it is also not plausible that a stumbling block will emerge from what I have written, as the synagogues and institutions that practice in accordance with the path of Torah will not act without the hora’ah of a qualified Rav, and so it will turn out naturally that for this the position of Rambam is sufficient to prevent the appointment of a woman, and for those who have strayed from the path of Torah, even if this were a clear prohibition and explicit in the Torah they would not pay attention to this, and we are not responsible for them.  So it turns out naturally that there is G-d forbid no stumbling block from the clarification of the halakhah that that I wrote, that not everyone concedes to Rambam, and they erred who objected that it was a stumbling block.

. . .

It also seems clear that we are obligated to clarify the law even if there is a concern that a stumbling block will emerge from this according to some mistaken fools, as is explicit on Bana Batra 89 regarding that which R. Yochanan ben Zakkai said: “Woe to me if I say, woe to me if I don’t say”.  They asked:  Did he say or not say? and R. Shmuel son of R. Yitzchak answered that he did say, based on this verse of Scripture: “For the paths of Hashem are straight, and the righteous walk in them, but the violators will stumble in them”, and clarification of the law even for leniency is a great obligation included within learning Torah, which is itself a good path for the righteous.  But in truth there is no stumbling block here, as I have written.

. . .

The kal vachomer that Your Honor said on his own from the invalidation of a queen to invalidate all other mesimot is nothing, and it has no flavor nor aroma, and all logic says exactly the opposite.  But hat relevance is there here to judging on the basis of mere speculative rationales?  This is not the way of the scholars of Torah.

Bottom line: Even though there are many rishonim who hold like Rambam, but Rashi, Tosafot, Rosh, Ran, and Ramban disagree, and it seems reasonable that Rashba also holds that way, but certainly in practice one should be strict in accordance with Rambam and those who agree with him since it is a dispute among our greats . . .  Therefore, for a great need, for the sake of the widow and her children’s living, it would be relevant to rely on those who disagree with Rambam as in all disputes among the greats, but I have found a practical way to fulfill even the position of Rambam, and it turns out naturally that we are obligated to use that practical way as it turns out naturally that there is no need to rely on those who disagree with Rambam . . .

So Rav Mosheh explicitly stated that his psak would not permit women to be appointed as synagogue presidents, for example.  On the other hand, he makes clear that according to his analysis most rishonim would not support the claim that such appointments are per se forbidden.  Fundamentally, he thinks that allowing a poor family to support itself is a great need; allowing women to be appointed to positions of communal leadership is not a great need.

My conclusion, therefore, is that it is legitimate to claim Rav Mosheh’s authority on this issue for any purpose that one considers to be as important as Rav Mosheh considered the livelihood of a poor widow and her children.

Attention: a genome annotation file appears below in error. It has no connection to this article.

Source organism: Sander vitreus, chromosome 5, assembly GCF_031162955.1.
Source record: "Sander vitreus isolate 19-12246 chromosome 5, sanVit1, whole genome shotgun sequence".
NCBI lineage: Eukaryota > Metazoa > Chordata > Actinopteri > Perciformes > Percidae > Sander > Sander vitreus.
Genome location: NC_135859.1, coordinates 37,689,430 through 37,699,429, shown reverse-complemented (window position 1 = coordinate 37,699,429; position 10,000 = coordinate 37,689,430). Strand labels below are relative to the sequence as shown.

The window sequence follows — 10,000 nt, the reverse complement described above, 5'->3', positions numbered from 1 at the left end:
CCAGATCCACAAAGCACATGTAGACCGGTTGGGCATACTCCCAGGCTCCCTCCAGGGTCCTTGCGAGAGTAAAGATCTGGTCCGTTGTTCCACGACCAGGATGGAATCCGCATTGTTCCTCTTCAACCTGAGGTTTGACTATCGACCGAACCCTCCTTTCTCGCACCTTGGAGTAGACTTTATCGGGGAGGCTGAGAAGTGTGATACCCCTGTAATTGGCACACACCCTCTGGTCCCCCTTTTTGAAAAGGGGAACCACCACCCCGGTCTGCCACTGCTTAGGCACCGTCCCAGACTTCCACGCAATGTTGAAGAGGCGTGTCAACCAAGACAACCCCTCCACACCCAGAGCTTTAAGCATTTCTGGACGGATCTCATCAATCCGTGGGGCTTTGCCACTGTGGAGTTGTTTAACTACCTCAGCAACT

.עוד בענין אשה להתמנות דהשגחה מע”כ ידידי הרב הגאון מוהר”ר מאיר אסמעל /אמסעל/ שליט”א עורך ירחון המאור

הנה מה שמתנצל כתר”ה מה שהוא סובר דלא כדברי איני יודע למה הוא צריך להתנצלות הא ודאי שכל אחד צריך לברר האמת לפי דעתו בין לקולא בין לחומרא אף כשהוא תלמיד נגד סברת רבו וכ”ש לאחרים שאינם תלמידיו. ועיין בספרי אגרות משה חאו”ח סימן ק”ט שהארכתי בזה קצת. ואם כוונתו להתנצל במה שאולי בלשונו הטיח דברים כנגדי הנה ידוע לכל המכירים אותי שב”ה אני .רחוק מקפידא ח”ו על שום אדם וכ”ש על ת”ח. ולכן אכתוב רק לעצם הענין

 -הנה מש”כ כתר”ה שמצד תשובתי בזה שהקשתי על הרמב”ם שפוסל נשים אף לכל משימות שלא ידוע לי בעניי מקור לדבריו, וגם שמשמע לי שלא כו”ע סברי כן

-יוצא מכשול שימנו נשים לפרעזדענט במדינת ישראל

אין אנו אחראין להנהגת המלכות דשם שהיא בעוה”ר אצל כופרים ומומרים ואין מתחשבים עם דעותינו כלום ואף אם כו”ע יסברו כהרמב”ם וגם היה מפורש בגמ’ ואף בתורה שבכתב לא היו מתחשבים מזה כמו שלא מתחשבים עם כל איסורי התורה החמורים ביותר והמפורשים בגמ’ ובקראי וממילא אין שום מכשול מזה

-ולשמא ימנו אשה להבתי כנסיות שבמדינתנו אמעריקא

נמי לא שייך שיוצא מזה מכשול, דהבתי כנסיות והמוסדות שמתנהגים ע”פ דרך התורה לא יעשו בלא הוראת רב מובהק וממילא סגי לזה גם שיטת הרמב”ם שלא למנות אשה, ולאלו שסרו מדרך התורה הרי גם אם הוא איסור ברור ומפורש שבתורה לא ישגיחו ע”ז ואין אנו אחראין עליהם. וממילא נמצא שליכא שום מכשול ח”ו מברור ההלכה שכתבתי שלא כו”ע מודו להרמב”ם וטעות הוא  ביד אלו שערערו לומר שהוא מכשול

. . .

עוד נראה ברור שמחוייבין לברר הדין אף אם יש לחוש ליציאת איזה מכשול לאיזה טועים ושוטים כמפורש בב”ב דף פ”ט על הא דאריב”ז אוי לי אם אומר אוי לי אם לא אומר איבעיא להו אמרה או לא אמרה ופשיט ר’ שמואל ב”ר יצחק אמרה ומהאי קרא אמרה כי ישרים דרכי ה’ וצדיקים ילכו בם ופושעים יכשלו בם וברור הדין אף לקולא הוא חיוב גדול מלמוד התורה שזה עצמו הוא הלוך טוב לצדיקים. אבל האמת שאין בזה שום מכשול כדכתבתי

. . .

והק”ו שאמר כתר”ה מעצמו מפסול מלכה לפסול גם לשאר משימות אינו כלום ואין לזה לא טעם ולא ריח והסברות אדרבה להיפוך אבל מה שייך לדון בסברות בעלמא שלא זהו דרך חכמי התורה

 סוף דבר אף שיש הרבה ראשונים הסוברים כהרמב”ם אבל רש”י ותוס’ והרא”ש והר”ן ורמב”ן פליגי ומסתבר שכן סובר גם הרשב”א ובודאי למעשה יש להחמיר כשיטת הרמב”ם ודעימיה כיון דפלוגתא דרבוותא הוא . . . ולכן לצורך גדול בשביל חיות האלמנה ובניה היה שייך לסמוך על החולקים על הרמב”ם כבכל פלוגתא דרבוותא אבל מצאתי עצה לקיים גם שיטת הרמב”ם וממילא מוכרחין לעשות כהעצה שהרי ממילא ליכא צורך לסמוך על החולקים . . .